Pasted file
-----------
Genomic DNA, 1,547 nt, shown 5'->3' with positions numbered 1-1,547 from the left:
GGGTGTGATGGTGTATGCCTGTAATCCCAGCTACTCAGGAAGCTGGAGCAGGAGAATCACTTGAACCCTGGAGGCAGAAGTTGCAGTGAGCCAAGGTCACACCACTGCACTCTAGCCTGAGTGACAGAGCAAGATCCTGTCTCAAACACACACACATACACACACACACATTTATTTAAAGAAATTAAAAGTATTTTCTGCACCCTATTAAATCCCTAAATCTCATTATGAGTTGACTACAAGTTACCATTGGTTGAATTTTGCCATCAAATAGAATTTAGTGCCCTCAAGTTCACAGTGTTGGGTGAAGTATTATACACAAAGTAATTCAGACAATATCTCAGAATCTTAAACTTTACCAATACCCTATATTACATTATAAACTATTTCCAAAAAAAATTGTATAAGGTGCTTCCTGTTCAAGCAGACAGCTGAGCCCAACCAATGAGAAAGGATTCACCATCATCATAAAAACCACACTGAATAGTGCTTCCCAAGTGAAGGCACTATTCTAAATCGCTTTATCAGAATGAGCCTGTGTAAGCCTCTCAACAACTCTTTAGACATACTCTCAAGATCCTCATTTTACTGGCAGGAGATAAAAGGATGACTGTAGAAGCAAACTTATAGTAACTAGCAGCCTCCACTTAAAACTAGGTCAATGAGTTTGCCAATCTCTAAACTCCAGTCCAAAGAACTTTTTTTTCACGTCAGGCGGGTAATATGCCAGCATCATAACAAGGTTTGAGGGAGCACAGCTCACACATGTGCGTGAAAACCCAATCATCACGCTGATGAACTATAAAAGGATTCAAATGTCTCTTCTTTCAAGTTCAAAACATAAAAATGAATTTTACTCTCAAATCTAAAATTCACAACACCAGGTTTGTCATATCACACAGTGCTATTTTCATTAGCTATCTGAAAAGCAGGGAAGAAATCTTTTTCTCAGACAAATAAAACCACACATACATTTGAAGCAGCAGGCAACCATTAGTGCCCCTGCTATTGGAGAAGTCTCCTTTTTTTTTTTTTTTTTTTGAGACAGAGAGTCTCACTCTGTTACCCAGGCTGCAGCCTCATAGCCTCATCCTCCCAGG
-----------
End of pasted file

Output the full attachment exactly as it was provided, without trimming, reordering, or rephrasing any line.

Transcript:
Genomic DNA, 1,547 nt, shown 5'->3' with positions numbered 1-1,547 from the left:
GGGTGTGATGGTGTATGCCTGTAATCCCAGCTACTCAGGAAGCTGGAGCAGGAGAATCACTTGAACCCTGGAGGCAGAAGTTGCAGTGAGCCAAGGTCACACCACTGCACTCTAGCCTGAGTGACAGAGCAAGATCCTGTCTCAAACACACACACATACACACACACACATTTATTTAAAGAAATTAAAAGTATTTTCTGCACCCTATTAAATCCCTAAATCTCATTATGAGTTGACTACAAGTTACCATTGGTTGAATTTTGCCATCAAATAGAATTTAGTGCCCTCAAGTTCACAGTGTTGGGTGAAGTATTATACACAAAGTAATTCAGACAATATCTCAGAATCTTAAACTTTACCAATACCCTATATTACATTATAAACTATTTCCAAAAAAAATTGTATAAGGTGCTTCCTGTTCAAGCAGACAGCTGAGCCCAACCAATGAGAAAGGATTCACCATCATCATAAAAACCACACTGAATAGTGCTTCCCAAGTGAAGGCACTATTCTAAATCGCTTTATCAGAATGAGCCTGTGTAAGCCTCTCAACAACTCTTTAGACATACTCTCAAGATCCTCATTTTACTGGCAGGAGATAAAAGGATGACTGTAGAAGCAAACTTATAGTAACTAGCAGCCTCCACTTAAAACTAGGTCAATGAGTTTGCCAATCTCTAAACTCCAGTCCAAAGAACTTTTTTTTCACGTCAGGCGGGTAATATGCCAGCATCATAACAAGGTTTGAGGGAGCACAGCTCACACATGTGCGTGAAAACCCAATCATCACGCTGATGAACTATAAAAGGATTCAAATGTCTCTTCTTTCAAGTTCAAAACATAAAAATGAATTTTACTCTCAAATCTAAAATTCACAACACCAGGTTTGTCATATCACACAGTGCTATTTTCATTAGCTATCTGAAAAGCAGGGAAGAAATCTTTTTCTCAGACAAATAAAACCACACATACATTTGAAGCAGCAGGCAACCATTAGTGCCCCTGCTATTGGAGAAGTCTCCTTTTTTTTTTTTTTTTTTTGAGACAGAGAGTCTCACTCTGTTACCCAGGCTGCAGCCTCATAGCCTCATCCTCCCAGG